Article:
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  • Writer's pictureFiona Gohari

Some Thoughts on Leaving Neverland

Michael Jackson and his father, Joseph Jackson

By now, I'm sure you have all seen, or at least heard about the recent Michael Jackson documentary called Leaving Neverland.

It is the story of Wade Robson and James Safechuck, two adult male survivors of child sexual abuse who allege Michael Jackson sexually abused them as children. Leaving Neverland details the story of how they met Michael Jackson, the abuse they endured as children and the aftermath of Jackson's actions on their lives to the present day. It's a hard watch, it is raw, it is confronting, it contains some graphic details and it can be triggering for many of you that have experienced any level of sexual assault.

There has been a lot of backlash in response to the airing of this documentary. Michael Jackson fans are loyal. They are staunch and fierce. But so too are advocates for real victims of sexual assault. We too were huge fans of Michael Jackson, we made excuses for his weird behaviour classifying him unique in this world with his child like nature. But how long can we keep making excuses? How long should we keep making excuses for a man that slept with little children in his bed, showed them pornography and so much more? At what point does ‘unique’ become flat out “Dangerous”?

Instead of saying that we shouldn’t believe everything we read and hear when it comes to the MJ case, the effort and energies of these people would be better put into reading and educating themselves on the many facets of how abuse works, how it effects people and how that transforms and ripples through the lives of the victim. Look at the ways in which abuse lives and breathes in it’s environments, how it can get under the skin of that victim like a parasite, how it affects every facet of their lives, the confusion of where love and hate begins, the many rippling waves of guilt that takes a hold and controls every decision that a person makes, how paralysing it is to even admit to yourself let alone others in your family (and the world) that what you experienced was actually…abuse.

We are hearing all too much about how Wade Robson and James Safechuck are lying, and how we need to look into their lives and not just believe a one sided documentary. This is what we hear every time someone speaks up and says they were abused. Their personal lives are closely scrutinised. Every choice they made is magnified and questioned with the presumption of guilt. Every aspect of their life is picked and plucked apart like they are a discarded carcass until every credible shred of their life and character is torn apart. This is how every single victim is treated and why so many others struggle to speak out and seek justice. This is not an isolated reaction. This is a global epidemic. This is why our society is such a mess.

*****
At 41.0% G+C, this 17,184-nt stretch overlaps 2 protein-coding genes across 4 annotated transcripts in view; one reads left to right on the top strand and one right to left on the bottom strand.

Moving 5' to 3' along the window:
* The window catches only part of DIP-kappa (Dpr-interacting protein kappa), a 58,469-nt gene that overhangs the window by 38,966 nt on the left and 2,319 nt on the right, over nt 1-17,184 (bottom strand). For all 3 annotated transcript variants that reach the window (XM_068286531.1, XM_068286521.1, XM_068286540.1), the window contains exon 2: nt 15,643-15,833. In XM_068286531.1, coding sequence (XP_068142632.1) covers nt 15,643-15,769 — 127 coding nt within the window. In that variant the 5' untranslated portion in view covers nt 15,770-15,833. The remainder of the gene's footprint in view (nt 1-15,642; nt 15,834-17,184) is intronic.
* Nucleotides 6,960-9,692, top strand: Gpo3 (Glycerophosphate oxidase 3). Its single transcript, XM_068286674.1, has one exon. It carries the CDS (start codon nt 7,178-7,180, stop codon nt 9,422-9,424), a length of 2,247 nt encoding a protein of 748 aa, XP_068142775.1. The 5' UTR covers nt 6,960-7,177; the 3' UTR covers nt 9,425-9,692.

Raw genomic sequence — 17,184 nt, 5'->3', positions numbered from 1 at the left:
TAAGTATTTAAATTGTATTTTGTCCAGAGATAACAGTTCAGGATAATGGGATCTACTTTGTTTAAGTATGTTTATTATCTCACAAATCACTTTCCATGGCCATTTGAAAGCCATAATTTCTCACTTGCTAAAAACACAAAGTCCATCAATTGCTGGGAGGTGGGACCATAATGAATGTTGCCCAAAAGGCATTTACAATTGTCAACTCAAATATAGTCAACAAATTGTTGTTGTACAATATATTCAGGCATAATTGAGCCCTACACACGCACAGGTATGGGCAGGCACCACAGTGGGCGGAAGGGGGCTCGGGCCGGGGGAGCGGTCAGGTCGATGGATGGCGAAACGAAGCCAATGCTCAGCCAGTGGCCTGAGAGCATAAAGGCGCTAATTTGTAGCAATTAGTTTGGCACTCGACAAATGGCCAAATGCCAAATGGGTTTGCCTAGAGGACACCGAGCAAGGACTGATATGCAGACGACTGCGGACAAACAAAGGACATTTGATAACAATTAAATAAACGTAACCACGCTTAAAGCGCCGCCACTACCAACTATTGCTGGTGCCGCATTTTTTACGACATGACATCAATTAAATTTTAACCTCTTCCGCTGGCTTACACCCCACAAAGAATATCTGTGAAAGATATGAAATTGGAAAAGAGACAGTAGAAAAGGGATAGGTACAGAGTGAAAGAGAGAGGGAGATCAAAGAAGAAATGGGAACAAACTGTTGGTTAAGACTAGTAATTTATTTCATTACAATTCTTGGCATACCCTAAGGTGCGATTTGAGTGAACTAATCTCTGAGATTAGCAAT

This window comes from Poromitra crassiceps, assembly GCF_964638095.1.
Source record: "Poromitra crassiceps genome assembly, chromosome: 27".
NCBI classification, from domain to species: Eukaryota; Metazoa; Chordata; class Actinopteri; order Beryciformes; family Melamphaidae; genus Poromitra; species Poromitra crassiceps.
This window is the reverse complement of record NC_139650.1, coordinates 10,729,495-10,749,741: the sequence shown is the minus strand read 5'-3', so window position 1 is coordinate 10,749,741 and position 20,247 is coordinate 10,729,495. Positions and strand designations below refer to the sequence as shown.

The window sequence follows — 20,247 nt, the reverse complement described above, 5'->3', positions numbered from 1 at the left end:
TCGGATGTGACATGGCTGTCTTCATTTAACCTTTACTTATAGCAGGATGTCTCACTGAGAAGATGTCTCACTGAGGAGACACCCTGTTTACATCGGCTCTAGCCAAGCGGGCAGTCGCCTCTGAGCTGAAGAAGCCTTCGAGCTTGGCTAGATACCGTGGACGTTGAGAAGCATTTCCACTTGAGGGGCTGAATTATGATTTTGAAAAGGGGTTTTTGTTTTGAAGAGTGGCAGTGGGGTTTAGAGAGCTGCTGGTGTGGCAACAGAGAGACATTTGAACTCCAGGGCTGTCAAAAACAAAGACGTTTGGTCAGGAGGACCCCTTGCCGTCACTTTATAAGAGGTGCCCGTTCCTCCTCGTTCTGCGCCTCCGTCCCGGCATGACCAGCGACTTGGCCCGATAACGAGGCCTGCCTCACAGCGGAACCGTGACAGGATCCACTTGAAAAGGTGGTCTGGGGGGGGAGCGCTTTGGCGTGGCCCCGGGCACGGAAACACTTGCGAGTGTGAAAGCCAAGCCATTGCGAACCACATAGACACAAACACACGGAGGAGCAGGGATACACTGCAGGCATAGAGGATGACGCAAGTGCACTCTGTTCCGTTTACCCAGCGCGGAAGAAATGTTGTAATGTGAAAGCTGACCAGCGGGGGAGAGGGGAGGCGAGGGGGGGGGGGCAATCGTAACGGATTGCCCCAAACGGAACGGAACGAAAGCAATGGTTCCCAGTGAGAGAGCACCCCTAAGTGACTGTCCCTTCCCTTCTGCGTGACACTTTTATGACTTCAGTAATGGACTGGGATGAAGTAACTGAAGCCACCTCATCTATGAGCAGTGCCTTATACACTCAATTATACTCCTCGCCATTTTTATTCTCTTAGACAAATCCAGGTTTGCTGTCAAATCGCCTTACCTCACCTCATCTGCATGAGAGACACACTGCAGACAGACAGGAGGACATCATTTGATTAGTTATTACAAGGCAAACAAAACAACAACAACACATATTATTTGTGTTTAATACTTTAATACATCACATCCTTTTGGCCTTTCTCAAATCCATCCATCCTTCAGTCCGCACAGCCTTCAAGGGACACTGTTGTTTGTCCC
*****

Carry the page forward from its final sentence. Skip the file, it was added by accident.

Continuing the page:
We need to wake up as a society and not put someone on a pedestal because they are famous. When we engage in hero worship, it pushes victims to make the decisions they do…to survive. It is that simple. Under any other circumstance, we would say that the situation surrounding the Michael Jackson cases are true, but because we have created Michael Jackson to be a Hero through his art, we have mis-directed our attention and sympathies, and misplaced our victim allocation to the abuser instead of the actual victims.

So, instead of sitting there and ironically telling people that MJ is innocent and that we shouldn’t believe everything we see and read (oh the irony)…if you are one of those people then perhaps your attentions should be directed into investigating what abuse is, how it works, the manipulations the victims are put under and how it twists and turns in so many different ways in the lives of victims. Give this the attention it deserves before you start casting your beliefs so blindly into Hero worshipping someone who was so clearly under any other circumstance - an unstable individual.

Separate the man from the art. Separate your own memories of how his music made you feel to the realities of what could possibly have been going on behind closed doors. Separate the person who tried to be on one hand a creator of so many emotions through the art of his music - to someone who was on the other hand a destroyer of innocence, of families and of childhood itself.

It’s ironic. The man who claimed he never had a childhood was in fact the very person who took that away from others.

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